ReAnimus Acquires Advent:Publishers

The Advent Publishers display table at the 1960 Worldcon. Robert E. Briney, Earl Kemp and Joe Sarno. Photo by James O’Meara.

The Advent Publishers display table at the 1960 Worldcon. Robert E. Briney, Earl Kemp and Joe Sarno. Photo by James O’Meara.

ReAnimus Press has acquired Advent:Publishers. Advent will become a ReAnimus subsidiary, and when its titles are reissued they will appear under the Advent name.

Advent was founded in 1955 by Earl Kemp, Robert Briney, Sidney Coleman, James O’Meara, George Price, Jon Stopa and Ed Wood. The following year Advent published its first book, In Search of Wonder, a collection of critical essays by Damon Knight. The last book from Advent came out in 2006, Heinlein’s Children: The Juveniles by Joseph T. Major.

ReAnimus Press is an ebook publisher founded by Andrew Burt, who is also known for his dozens of short stories, and past service as a vice president of SFWA. ReAnimus produced its first book in 2011 and now has around 125 titles available for sale by Norman Spinrad, Ursula K. Le Guin, Ben Bova and many others.

[Thanks to Andrew Porter for the story.]

Price Is Trib “Pen Pal”

Long-time sf fan George W. Price was recently featured as one of the Chicago Tribune’s ”Pen Pals”, a series of profiles about people who frequently write letters-to-the-editor.

Unique trait: Price is obsessed with limericks and puns. “The more atrocious, the better,” he says. He is also a huge fan of science fiction, and has attended the WindyCon Science Fiction Convention and Cleveland’s World Science Fiction Convention, and was a member of the Philadelphia Science Fiction Society.

George W. Price

George W. Price

For decades George’s parties were an important gathering point for Chicago fans. As a young fan, when I quizzed somebody about Chicago’s counterpart to the science fiction clubs in other big cities like LASFS, Lunarians and WSFA, he said George’s parties were it.

Since 1951 George has been a partner in Advent:Publishers, producer of legendary critical and historical books the sf field.  He recounted his role as an editor and publisher in this 2005 article for Earl Kemp’s zine eI.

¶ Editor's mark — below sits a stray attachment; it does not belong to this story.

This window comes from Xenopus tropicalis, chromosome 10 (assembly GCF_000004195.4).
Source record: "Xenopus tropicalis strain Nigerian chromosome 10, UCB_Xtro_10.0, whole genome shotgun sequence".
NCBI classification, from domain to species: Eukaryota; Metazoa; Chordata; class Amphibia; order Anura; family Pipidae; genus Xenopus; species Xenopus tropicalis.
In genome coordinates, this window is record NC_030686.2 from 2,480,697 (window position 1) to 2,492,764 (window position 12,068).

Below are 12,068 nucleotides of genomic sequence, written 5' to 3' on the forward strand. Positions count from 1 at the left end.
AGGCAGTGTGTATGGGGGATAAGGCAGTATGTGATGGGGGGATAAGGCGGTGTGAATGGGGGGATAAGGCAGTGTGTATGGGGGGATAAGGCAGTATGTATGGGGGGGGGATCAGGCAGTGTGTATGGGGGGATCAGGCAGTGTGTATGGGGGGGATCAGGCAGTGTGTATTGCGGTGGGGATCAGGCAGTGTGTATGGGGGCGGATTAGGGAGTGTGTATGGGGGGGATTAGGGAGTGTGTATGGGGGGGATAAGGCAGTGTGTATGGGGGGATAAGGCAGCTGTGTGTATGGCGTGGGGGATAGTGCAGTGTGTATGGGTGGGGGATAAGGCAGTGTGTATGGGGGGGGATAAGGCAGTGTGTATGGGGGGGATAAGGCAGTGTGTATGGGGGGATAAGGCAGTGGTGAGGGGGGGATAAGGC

Bill Higgins found online a rather science-fictional letter George wrote in 1993 to another publication, the Chicago Reader, proposing that to pay for highway use each car carry an electronic gadget

At each expressway entrance and exit a detector interrogates the plate as it goes by and relays its number to a central computer. Mileage is calculated and charged to the owner on a monthly bill, just like long-distance phone calls. (“ABC-123 enters Dan Ryan at 35th southbound; exits at 95th; total distance 7.5 miles; at 20/mile, charge $1.50.”)

Higgins says, “A decade later, the Illinois State Toll Highway Authority was fielding a system much like this.”

[Thanks to Bill Higgins for the story.]

Bob Briney’s Passing Revealed

The Advent Publishers display table at the 1960 Worldcon. Robert E. Briney, Earl Kemp and Joe Sarno. Photo by James O’Meara.

Robert E. Briney, a co-founder of Advent:Publishers and an active sf fan in the 1950s and 1960s before he became a mystery fan, was found dead in his home in November.  He was 78. Francis M. Nevins, Jr.  announced his passing on the Mystery File blog. Nevins says:

Bob Briney was something of a universal genius. Physically he evoked Orson Welles or Nero Wolfe but was soft-spoken and totally without their irascibility and moved with a certain gingerliness as if he were afraid he’d crush something if his movements were more forceful.

Advent was founded by several fans in 1955. The following year Advent published its first book, a collection of Damon Knight’s critical essays, In Search of Wonder.

Briney was also involved in publishing a fanzine, Cataclysm, with Del Close, which was published sporadically from 1949 to 1954.

[Thanks to Martin Morse Wooster and Andrew Porter for the story.]